Rep. Blake Moore’s statement on final House passage of the National Defense Authorization Act for fiscal year 2022

Last night, the House passed the National Defense Authorization Act (NDAA) for Fiscal Year 2022. Following its passage, Congressman Blake Moore issued the following statement:

“I was thrilled to vote for the House’s final passage of the NDAA this week, and I’m extremely proud of the countless hours my team, committee staff, and my HASC colleagues put into this bill over the last 12 months,” said Congressman Blake Moore. “This NDAA delivers critical wins for both our national security and Utah’s defense community by reversing the Biden Administration’s harmful spending cuts and investing in depot modernization and nuclear deterrence. This will ensure the U.S. is best positioned against an increasingly aggressive China and resurgent Russia and will demand accountability for the disastrous withdrawal from Afghanistan. This bill has a history of achieving the most bipartisan outcomes each year, and I applaud House and Senate leadership for ensuring several harmful, partisan provisions were removed as expected.  The removal of 2nd Amendment restrictions, female draft requirements, and heavy-handed vaccine mandates in the final bill demonstrates that the legislative process can be trusted. I urge my Senate colleagues to rapidly move this legislation so it can be signed into law and we can give our service members the assistance they need to keep Americans safe.”

Improvements to the NDAA include:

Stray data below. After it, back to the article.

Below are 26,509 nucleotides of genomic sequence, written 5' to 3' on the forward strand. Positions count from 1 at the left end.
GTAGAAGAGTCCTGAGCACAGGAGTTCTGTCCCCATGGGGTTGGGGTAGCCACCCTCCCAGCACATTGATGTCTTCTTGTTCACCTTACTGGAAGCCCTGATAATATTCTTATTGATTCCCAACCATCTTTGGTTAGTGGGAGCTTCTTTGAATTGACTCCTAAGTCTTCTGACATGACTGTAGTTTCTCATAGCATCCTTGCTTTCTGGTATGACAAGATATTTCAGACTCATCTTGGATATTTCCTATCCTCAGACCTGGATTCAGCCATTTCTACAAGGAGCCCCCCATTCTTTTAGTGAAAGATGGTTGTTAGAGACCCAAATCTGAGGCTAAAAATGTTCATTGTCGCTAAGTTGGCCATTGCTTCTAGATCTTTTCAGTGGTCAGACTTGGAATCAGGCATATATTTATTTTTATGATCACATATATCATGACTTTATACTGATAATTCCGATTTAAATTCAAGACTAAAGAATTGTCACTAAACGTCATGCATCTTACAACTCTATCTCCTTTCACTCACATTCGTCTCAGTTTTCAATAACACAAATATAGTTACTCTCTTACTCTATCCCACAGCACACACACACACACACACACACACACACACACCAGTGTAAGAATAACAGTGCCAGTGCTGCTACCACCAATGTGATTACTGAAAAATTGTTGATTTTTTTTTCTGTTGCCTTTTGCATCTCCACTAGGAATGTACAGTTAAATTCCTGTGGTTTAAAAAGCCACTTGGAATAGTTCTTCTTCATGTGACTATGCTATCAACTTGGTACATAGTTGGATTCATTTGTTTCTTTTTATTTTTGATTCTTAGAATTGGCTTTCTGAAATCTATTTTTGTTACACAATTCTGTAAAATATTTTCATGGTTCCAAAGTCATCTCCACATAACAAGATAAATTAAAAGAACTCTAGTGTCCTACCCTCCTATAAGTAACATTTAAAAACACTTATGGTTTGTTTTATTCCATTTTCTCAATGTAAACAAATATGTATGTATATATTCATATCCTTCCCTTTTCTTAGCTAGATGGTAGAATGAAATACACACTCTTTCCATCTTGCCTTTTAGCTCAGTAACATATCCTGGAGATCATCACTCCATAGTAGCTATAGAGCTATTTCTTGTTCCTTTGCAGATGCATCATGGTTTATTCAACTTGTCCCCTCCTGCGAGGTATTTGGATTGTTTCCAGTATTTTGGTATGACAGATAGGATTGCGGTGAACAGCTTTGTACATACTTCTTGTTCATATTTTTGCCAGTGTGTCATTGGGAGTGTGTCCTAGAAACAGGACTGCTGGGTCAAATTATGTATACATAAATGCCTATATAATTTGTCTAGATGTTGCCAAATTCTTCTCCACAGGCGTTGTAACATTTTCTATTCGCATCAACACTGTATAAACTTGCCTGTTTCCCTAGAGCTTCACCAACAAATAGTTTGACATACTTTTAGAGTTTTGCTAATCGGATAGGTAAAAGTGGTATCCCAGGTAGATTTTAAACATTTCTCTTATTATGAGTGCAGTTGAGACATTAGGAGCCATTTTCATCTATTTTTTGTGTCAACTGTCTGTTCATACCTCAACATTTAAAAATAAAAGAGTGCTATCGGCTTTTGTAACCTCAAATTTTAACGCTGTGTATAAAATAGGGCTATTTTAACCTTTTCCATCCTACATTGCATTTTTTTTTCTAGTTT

• Removal of “Red Flag Laws” – removed provision allowing judges to issue ex parte protective orders that prohibit firearm possession. The bill makes no changes to law that would impact the Second Amendment rights of servicemembers. 
  • Removal of the requirement for women to register for the draft – removed provision requiring women to register for the Selective Service. The bill makes no changes to the Selective Service System, how a draft would be conducted, or who would be conscripted. 
  • Removal of the Office of Extremism – removed provision establishing an Office of Extremism at the Department of Defense (DOD). The bill does not create a new Uniform Code of Military Justice article on extremism. It does not require the Department to establish policies to counter extremism or make troops take training courses on extremism. 
  • Removal of $15 minimum wage – removed provision requiring the DOD contractors to pay a $15 per hour minimum wage. 
  • Removal of vaccine-related discharges – prohibits the DOD from dishonorably discharging servicemembers that refuse the COVD-19 vaccine. Servicemembers may only receive an honorable discharge or a general discharge under honorable conditions. 
  • Establishment of vaccine exemptions – requires the DOD to establish uniform standards under which servicemembers may be exempted from receiving the COVID-19 vaccine for administrative, medical, or religious reasons. The DOD must also consider the effects of natural immunity. 

In addition to these many improvements, the final NDAA maintained numerous provisions beneficial to Hill Air Force Base and Utah’s defense community, including full funding of the Ground Based Strategic Deterrent Program, full funding of Depot modernization efforts, improvements to veteran hiring, executive accountability for our catastrophic withdrawal from Afghanistan, and secured supply chains for military printed circuit boards with language included from my Strengthening Protections Against Chinese Printed Circuit Boards Act. To read more about the NDAA’s provisions that will directly benefit Utah’s defense community, click here

Congressman Moore is Hill Air Force Base and Utah’s sole representative on an Armed Services Committee. Read more about his work with Hill Air Force Base and Utah’s defense community here.